The EPA is “proposing to revise Refinery MACT 1 for storage tanks to cross-reference the corresponding storage vessel requirements in the Generic MACT (including requirements for guidepole controls and other fittings as well as inspection requirements), and to revise the definition of Group 1 storage vessels to include storage vessels with capacities greater than or equal to 20,000 gallons but less than 40,000 gallons if the maximum true vapor pressure is 1.9 psia or greater and to include storage tanks greater than 40,000 gallons if the maximum true vapor pressure is 0.75 psia or greater.”

Also of significance, the EPA does not propose to change the fluid catalytic cracking unit (“FCCU”) limits found in the MACT standard other than to make them consistent with NSPS Subpart Ja. However, the EPA is proposing to require an FCCU performance test once every 5 years. The EPA also did not propose changes to the leak definitions applicable to the leak detection and repair (“LDAR”) program, changes to standards for gasoline loading racks, cooling towers/heat exchangers, wastewater treatment, reformer regenerations, and sulfur recovery units.

The EPA also recognizes that, in many cases, it is impractical to directly measure emissions from fugitive emission sources at refineries. For this reason, the EPA believes that it is appropriate under the Clean Air Act (“CAA”) section 112(d)(6) to require refiners to monitor, and, if necessary, take corrective action to minimize fugitive emissions, to ensure that facilities appropriately manage emissions of HAP from fugitive sources. The EPA proposes that a HAP concentration be monitored in the ambient air around a refinery that, if exceeded, would trigger corrective action to minimize fugitive emissions. The fenceline concentration action level would be set at a level such that no facility in the category would need to undertake additional corrective measures if the facility’s estimate of emissions from fugitive emissions is consistent with the level of fugitive emissions actually emitted. As part of the fenceline monitoring approach, the EPA seeks to develop a not-to-be exceeded annual fenceline concentration, above which refinery owners or operators would be required to implement corrective action to reduce their fenceline concentration. The EPA is soliciting comment on the application of the following alternative monitoring techniques that it has deemed to be “technically feasible and appropriate for monitoring organic HAP from fugitive emission sources at the fenceline of a petroleum refinery on a long-term basis”: (1) passive diffusive tube monitoring networks; (2) active monitoring station networks; (3) ultraviolet differential optical absorption spectroscopy (“UV-DOAS”) fenceline monitoring; and (4) open-path Fourier transform infrared spectroscopy (“FTIR”). Because there is no current EPA test method for passive diffusive tube monitoring, as part of this action, the EPA is proposing specific monitor citing and sample collection requirements as EPA Method 325A of 40 CFR part 63, Appendix A, and specific methods for analyzing the sorbent tube samples as EPA Method 325B of 40 CFR part 63, Appendix A.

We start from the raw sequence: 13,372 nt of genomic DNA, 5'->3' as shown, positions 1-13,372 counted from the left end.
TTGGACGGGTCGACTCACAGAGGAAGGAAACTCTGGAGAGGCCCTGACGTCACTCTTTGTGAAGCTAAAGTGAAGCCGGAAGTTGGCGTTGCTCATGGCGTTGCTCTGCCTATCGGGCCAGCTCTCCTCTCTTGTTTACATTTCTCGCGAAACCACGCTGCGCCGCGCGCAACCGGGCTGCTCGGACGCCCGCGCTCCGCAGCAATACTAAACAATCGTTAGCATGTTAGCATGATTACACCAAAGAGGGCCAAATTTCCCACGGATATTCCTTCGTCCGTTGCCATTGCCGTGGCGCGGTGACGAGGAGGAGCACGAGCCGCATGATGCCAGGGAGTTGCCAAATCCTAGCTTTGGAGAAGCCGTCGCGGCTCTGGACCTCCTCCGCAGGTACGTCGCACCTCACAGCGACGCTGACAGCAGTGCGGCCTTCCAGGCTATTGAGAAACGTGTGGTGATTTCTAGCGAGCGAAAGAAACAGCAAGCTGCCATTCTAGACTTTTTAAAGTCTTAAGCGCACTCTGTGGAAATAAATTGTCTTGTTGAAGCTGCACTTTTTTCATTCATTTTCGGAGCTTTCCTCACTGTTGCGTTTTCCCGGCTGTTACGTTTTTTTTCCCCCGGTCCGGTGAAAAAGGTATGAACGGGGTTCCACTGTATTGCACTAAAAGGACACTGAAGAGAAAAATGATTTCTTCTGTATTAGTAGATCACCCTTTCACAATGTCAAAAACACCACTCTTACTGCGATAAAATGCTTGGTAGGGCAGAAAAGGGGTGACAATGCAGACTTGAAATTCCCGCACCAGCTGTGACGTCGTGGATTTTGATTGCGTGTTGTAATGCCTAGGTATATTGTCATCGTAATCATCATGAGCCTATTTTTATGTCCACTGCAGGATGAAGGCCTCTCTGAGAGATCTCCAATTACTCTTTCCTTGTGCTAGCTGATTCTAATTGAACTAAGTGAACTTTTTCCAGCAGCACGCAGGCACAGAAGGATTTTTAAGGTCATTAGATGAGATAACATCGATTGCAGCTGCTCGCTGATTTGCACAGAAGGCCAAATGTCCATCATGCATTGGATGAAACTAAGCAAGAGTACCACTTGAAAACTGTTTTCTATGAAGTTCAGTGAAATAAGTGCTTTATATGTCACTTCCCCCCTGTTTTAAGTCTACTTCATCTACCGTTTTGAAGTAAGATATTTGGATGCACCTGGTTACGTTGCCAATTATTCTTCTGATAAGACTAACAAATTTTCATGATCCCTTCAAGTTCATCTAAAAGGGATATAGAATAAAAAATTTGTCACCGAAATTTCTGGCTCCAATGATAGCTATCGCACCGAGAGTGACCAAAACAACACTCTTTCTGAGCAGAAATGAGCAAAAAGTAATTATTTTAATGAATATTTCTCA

The EPA is proposing to establish an ambient concentration of benzene at the fenceline that would trigger required corrective action. [Benzene is considered a surrogate for organic HAP from wastewater treatment systems at petroleum refineries, as it is present in nearly all refinery process streams.] Further, the EPA is proposing to require the reporting of raw fenceline monitoring data, and not just the highest fenceline concentration (“HFC”), on a semiannual basis. The EPA also proposes that facilities be required to conduct fenceline monitoring on a continuous basis, even if benzene concentrations, as measured at the fenceline, routinely are substantially lower than the concentration action level. To reduce the cost burden on facilities to comply with this rule, the EPA is soliciting comment on approaches for reducing or eliminating fenceline monitoring requirements for facilities that consistently measure fenceline concentrations below the concentration action level, and the measurement level that should be used to provide such relief.